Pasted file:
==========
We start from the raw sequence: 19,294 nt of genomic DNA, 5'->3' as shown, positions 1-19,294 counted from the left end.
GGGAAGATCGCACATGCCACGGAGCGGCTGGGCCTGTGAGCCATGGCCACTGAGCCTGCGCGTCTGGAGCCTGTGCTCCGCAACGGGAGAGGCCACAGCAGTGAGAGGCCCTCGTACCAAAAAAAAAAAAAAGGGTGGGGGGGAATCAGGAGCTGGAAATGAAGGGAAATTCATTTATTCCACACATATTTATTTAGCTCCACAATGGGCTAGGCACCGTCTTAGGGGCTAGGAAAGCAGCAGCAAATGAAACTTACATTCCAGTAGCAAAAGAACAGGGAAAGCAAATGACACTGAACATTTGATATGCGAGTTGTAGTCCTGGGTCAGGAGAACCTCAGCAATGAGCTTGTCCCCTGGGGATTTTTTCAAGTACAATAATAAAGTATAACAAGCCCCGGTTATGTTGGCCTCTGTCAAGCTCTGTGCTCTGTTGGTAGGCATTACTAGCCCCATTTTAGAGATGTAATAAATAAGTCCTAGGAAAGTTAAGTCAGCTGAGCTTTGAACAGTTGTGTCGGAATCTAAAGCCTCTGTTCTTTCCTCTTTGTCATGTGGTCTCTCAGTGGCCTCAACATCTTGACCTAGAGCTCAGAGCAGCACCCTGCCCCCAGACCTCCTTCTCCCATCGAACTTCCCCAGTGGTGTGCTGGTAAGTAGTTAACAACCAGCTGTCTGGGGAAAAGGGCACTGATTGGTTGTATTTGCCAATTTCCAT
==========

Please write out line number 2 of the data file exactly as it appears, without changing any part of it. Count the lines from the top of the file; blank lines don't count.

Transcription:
GGGAAGATCGCACATGCCACGGAGCGGCTGGGCCTGTGAGCCATGGCCACTGAGCCTGCGCGTCTGGAGCCTGTGCTCCGCAACGGGAGAGGCCACAGCAGTGAGAGGCCCTCGTACCAAAAAAAAAAAAAAGGGTGGGGGGGAATCAGGAGCTGGAAATGAAGGGAAATTCATTTATTCCACACATATTTATTTAGCTCCACAATGGGCTAGGCACCGTCTTAGGGGCTAGGAAAGCAGCAGCAAATGAAACTTACATTCCAGTAGCAAAAGAACAGGGAAAGCAAATGACACTGAACATTTGATATGCGAGTTGTAGTCCTGGGTCAGGAGAACCTCAGCAATGAGCTTGTCCCCTGGGGATTTTTTCAAGTACAATAATAAAGTATAACAAGCCCCGGTTATGTTGGCCTCTGTCAAGCTCTGTGCTCTGTTGGTAGGCATTACTAGCCCCATTTTAGAGATGTAATAAATAAGTCCTAGGAAAGTTAAGTCAGCTGAGCTTTGAACAGTTGTGTCGGAATCTAAAGCCTCTGTTCTTTCCTCTTTGTCATGTGGTCTCTCAGTGGCCTCAACATCTTGACCTAGAGCTCAGAGCAGCACCCTGCCCCCAGACCTCCTTCTCCCATCGAACTTCCCCAGTGGTGTGCTGGTAAGTAGTTAACAACCAGCTGTCTGGGGAAAAGGGCACTGATTGGTTGTATTTGCCAATTTCCAT